Copper is certainly one of the most favoured commodities that our customers like to trade with us. At current prices of around $3.25/lb for millberry (brite, copper wire) and $3.10/lb for no 1 copper even a small amount of weight adds up very quickly.
This is particularly handy at this time of year and in fact, many people will accumulate copper material and sell it to us in time to coincide with the gift giving season that is now upon us. It’s kind of like keeping money in the bank and if you have been saving your copper this year, you are fortunate, because a reasonably strong market has kept its value at favourable rates.
Copper As A Traded Commodity?
This week, however, there has been a significant stirring of the pot. For at least two years now, JP Morgan and Blackrock’s iShares have been battling with the Securities and Exchange Commission (SEC) in the U.S. to allow them to offer copper based exchange traded funds (ETF’s). This would allow investors to actually trade copper like stock but with physical exposure to copper with each unit bought and sold i.e. backed by a real amount of the metal. Expected to reach a decision in October, the SEC delayed their decision until just this week when approval was granted to JP Morgan Chase & Co. to allow trading in physical copper ETF’s. Essentially, the reason for the delay was a letter filed with the regulators by a New York based law firm which was representing several large firms including fabricators. The reasoning was that if these funds were backed up by physical amounts of copper, there would be less copper available for manufacturing creating a shortage of supply and driving up demand and correspondingly, the price of copper and the price of goods with copper content. The offering by JP Morgan could remove as much as 61,800 tonnes of copper from the market. The offering by Blackrock anticipated the removal of about 120,000 tonnes. While, together, this is only a fraction of the global market for copper on an annual basis, it represents a significant portion of the London Metal Exchange’s stock of copper in its bonded warehouses.
In its ruling, the SEC said that it, “does not believe that the listing and trading of the shares is likely to disrupt the supply of copper available for immediate delivery, which is what the copper fabricators predict would increase the price of copper.” We are certainly not experts in this complex area but we are inclined to believe that the jury is still out. Although the U.S. is a different “kettle of fish,” similar funds launched in Europe over the past eighteen months have not been that successful. There is also the issue of costs associated with storing that amount of copper (it takes about 500 times the amount of space to store copper versus the same value in gold. Customers for Copper Funds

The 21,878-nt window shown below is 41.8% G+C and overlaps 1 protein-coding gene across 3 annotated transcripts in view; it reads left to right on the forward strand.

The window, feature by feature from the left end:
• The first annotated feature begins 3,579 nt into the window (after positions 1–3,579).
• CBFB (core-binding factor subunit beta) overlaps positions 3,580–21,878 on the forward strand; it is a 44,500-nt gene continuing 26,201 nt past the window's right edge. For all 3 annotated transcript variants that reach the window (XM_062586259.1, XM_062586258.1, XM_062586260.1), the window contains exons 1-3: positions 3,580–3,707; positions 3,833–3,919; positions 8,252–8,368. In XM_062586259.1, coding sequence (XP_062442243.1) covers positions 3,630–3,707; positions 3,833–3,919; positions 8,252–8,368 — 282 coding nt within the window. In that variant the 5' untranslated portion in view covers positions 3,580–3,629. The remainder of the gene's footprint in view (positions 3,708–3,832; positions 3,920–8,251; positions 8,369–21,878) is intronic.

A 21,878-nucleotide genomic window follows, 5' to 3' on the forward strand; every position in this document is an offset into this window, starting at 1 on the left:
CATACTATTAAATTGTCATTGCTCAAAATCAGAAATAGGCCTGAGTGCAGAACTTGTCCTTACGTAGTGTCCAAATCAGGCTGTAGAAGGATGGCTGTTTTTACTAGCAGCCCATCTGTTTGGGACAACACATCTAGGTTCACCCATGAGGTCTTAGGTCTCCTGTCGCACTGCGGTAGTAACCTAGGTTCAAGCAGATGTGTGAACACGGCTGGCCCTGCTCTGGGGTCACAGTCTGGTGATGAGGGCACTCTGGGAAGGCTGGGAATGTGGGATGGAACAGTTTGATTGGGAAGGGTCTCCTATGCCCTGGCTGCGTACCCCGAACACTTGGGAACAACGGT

Finally, it will be interesting to see who actually buys the funds. There are few investors large enough to take on this quantity of copper and would those that might buy in take a long term strategic view – i.e “buy and hold.” What has been created by this exchange traded fund is another form of demand for copper and in the process it has divided industries who use copper in their manufacturing from those who want to attract investors in the physical copper market. At the very least, this is a recipe for volatility. And now for the disclaimer.
Our aim here is to inform and to encourage discussion. It is not to provide investment advice. The commodities market is a very complex business and we would certainly not claim to be experts in that area. We are merely interested in metals such as copper and those factors which affect their price as a commodity in the recycling industry.
Happy Holidays To You We want to take this opportunity to sincerely thank all of our customers and consumers for their support in 2012. It is hard to believe that another year has already gone by. Please accept our very best wishes for good health and much happiness over this Holiday Season and throughout the New Year.
Our Holiday Hours
Saturday December 22nd Open 7:30 A/M to 12:00 Noon
Monday December 24th Closed
Tuesday December 25th Closed
Wednesday December 26th Closed
Saturday December 29th Open 7:30 A/M to 12:00 Noon
Monday December 31st Closed
Tuesday January 1st Closed